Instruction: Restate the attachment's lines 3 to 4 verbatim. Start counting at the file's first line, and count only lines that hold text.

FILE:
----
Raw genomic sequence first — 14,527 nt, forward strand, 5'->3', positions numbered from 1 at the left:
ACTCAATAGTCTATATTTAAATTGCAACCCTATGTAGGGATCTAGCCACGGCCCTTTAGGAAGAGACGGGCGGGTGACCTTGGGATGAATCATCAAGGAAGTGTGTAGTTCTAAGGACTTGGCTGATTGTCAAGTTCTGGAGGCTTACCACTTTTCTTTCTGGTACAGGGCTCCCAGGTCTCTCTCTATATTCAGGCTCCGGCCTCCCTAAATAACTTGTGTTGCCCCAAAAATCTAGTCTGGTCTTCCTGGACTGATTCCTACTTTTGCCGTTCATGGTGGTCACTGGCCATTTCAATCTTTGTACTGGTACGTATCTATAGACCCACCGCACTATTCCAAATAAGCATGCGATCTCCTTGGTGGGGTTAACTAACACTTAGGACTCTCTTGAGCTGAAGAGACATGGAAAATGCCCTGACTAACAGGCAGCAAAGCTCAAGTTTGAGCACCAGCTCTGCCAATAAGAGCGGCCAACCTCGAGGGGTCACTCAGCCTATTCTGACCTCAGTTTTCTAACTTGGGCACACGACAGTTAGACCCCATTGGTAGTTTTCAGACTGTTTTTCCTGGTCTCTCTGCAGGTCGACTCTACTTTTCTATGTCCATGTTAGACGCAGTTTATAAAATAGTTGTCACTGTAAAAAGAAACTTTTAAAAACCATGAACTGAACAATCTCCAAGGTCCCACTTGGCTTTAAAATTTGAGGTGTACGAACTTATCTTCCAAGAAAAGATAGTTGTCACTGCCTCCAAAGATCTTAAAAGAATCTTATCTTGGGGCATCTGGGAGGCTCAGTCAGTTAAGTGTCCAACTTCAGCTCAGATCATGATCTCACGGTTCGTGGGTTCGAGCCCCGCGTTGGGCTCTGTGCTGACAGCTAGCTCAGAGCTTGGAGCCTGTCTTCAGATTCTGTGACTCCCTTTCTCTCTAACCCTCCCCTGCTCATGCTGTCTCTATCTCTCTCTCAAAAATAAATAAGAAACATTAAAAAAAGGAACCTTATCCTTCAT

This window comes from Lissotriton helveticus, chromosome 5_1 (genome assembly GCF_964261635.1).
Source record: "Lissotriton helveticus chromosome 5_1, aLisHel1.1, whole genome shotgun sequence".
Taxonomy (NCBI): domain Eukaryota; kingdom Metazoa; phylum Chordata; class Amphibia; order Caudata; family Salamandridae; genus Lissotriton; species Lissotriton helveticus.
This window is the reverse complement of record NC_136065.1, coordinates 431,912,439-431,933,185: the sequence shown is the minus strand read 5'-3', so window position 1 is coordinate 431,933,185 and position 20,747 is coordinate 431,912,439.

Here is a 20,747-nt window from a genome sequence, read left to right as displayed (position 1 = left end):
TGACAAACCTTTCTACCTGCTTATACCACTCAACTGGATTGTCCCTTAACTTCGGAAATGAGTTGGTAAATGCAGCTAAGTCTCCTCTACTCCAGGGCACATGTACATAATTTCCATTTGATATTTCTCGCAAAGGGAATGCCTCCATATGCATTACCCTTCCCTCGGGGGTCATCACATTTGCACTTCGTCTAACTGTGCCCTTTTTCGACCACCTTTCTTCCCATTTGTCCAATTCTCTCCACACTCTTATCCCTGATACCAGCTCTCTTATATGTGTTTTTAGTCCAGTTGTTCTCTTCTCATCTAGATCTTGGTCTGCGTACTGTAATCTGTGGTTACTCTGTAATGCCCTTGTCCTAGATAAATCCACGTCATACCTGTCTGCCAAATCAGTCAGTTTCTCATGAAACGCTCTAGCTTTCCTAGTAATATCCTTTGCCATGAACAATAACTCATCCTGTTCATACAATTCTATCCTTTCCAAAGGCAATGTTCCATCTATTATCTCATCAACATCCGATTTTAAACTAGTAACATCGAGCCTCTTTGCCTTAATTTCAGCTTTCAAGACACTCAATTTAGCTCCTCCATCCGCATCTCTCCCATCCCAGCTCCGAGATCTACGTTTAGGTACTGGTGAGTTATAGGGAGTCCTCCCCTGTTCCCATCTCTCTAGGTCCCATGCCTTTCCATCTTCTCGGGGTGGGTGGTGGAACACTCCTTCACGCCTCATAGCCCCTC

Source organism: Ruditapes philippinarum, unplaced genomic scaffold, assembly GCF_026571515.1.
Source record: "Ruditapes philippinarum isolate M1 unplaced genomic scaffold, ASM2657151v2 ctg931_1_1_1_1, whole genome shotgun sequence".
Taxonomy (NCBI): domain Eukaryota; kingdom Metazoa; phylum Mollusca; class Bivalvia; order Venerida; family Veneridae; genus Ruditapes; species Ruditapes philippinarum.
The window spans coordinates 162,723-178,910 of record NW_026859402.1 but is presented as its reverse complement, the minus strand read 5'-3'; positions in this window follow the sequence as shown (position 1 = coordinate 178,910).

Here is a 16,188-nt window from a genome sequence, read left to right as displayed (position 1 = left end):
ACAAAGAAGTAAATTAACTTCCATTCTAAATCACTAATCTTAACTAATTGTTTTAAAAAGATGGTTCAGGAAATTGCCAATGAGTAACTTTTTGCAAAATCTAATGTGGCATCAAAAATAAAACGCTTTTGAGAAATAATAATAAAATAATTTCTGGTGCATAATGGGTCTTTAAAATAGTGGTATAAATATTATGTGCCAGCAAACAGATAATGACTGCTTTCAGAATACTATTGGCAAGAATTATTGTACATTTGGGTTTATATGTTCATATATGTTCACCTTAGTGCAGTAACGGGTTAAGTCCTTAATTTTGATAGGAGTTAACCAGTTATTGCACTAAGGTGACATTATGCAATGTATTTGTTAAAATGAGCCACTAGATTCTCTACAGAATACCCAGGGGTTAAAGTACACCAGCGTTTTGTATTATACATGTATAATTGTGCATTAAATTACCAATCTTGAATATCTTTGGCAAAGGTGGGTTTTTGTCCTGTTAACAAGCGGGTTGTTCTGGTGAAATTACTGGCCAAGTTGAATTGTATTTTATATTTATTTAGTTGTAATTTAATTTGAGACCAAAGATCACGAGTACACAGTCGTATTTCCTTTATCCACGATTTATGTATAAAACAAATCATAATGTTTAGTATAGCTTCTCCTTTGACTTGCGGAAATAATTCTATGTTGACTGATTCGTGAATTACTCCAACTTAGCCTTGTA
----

This window comes from Lissotriton helveticus, chromosome 5_1 (genome assembly GCF_964261635.1).
Source record: "Lissotriton helveticus chromosome 5_1, aLisHel1.1, whole genome shotgun sequence".